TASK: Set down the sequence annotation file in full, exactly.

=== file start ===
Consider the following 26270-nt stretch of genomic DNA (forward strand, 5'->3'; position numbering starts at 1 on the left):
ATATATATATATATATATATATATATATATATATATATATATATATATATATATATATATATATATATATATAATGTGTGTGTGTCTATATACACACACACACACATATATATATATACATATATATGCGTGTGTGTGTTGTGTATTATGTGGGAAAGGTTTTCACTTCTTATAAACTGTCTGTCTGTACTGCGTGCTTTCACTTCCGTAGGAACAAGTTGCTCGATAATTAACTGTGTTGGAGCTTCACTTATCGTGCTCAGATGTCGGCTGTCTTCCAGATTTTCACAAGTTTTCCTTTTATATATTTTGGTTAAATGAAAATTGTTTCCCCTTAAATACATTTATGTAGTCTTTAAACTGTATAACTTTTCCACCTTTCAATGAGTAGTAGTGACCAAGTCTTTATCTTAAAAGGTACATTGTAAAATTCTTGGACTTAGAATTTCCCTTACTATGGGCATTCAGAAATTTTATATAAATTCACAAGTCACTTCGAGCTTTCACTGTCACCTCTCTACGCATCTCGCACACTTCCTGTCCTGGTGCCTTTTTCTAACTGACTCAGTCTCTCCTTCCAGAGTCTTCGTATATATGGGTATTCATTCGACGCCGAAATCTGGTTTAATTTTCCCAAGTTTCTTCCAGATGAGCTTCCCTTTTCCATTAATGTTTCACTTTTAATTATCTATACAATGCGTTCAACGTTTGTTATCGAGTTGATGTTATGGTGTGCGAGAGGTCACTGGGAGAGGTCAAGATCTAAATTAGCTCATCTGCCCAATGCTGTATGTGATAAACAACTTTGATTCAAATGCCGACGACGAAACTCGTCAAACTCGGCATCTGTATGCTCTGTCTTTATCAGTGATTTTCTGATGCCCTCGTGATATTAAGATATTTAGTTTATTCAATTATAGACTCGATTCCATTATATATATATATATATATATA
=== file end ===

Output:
Consider the following 26270-nt stretch of genomic DNA (forward strand, 5'->3'; position numbering starts at 1 on the left):
ATATATATATATATATATATATATATATATATATATATATATATATATATATATATATATATATATATATATAATGTGTGTGTGTCTATATACACACACACACACATATATATATATACATATATATGCGTGTGTGTGTTGTGTATTATGTGGGAAAGGTTTTCACTTCTTATAAACTGTCTGTCTGTACTGCGTGCTTTCACTTCCGTAGGAACAAGTTGCTCGATAATTAACTGTGTTGGAGCTTCACTTATCGTGCTCAGATGTCGGCTGTCTTCCAGATTTTCACAAGTTTTCCTTTTATATATTTTGGTTAAATGAAAATTGTTTCCCCTTAAATACATTTATGTAGTCTTTAAACTGTATAACTTTTCCACCTTTCAATGAGTAGTAGTGACCAAGTCTTTATCTTAAAAGGTACATTGTAAAATTCTTGGACTTAGAATTTCCCTTACTATGGGCATTCAGAAATTTTATATAAATTCACAAGTCACTTCGAGCTTTCACTGTCACCTCTCTACGCATCTCGCACACTTCCTGTCCTGGTGCCTTTTTCTAACTGACTCAGTCTCTCCTTCCAGAGTCTTCGTATATATGGGTATTCATTCGACGCCGAAATCTGGTTTAATTTTCCCAAGTTTCTTCCAGATGAGCTTCCCTTTTCCATTAATGTTTCACTTTTAATTATCTATACAATGCGTTCAACGTTTGTTATCGAGTTGATGTTATGGTGTGCGAGAGGTCACTGGGAGAGGTCAAGATCTAAATTAGCTCATCTGCCCAATGCTGTATGTGATAAACAACTTTGATTCAAATGCCGACGACGAAACTCGTCAAACTCGGCATCTGTATGCTCTGTCTTTATCAGTGATTTTCTGATGCCCTCGTGATATTAAGATATTTAGTTTATTCAATTATAGACTCGATTCCATTATATATATATATATATATATA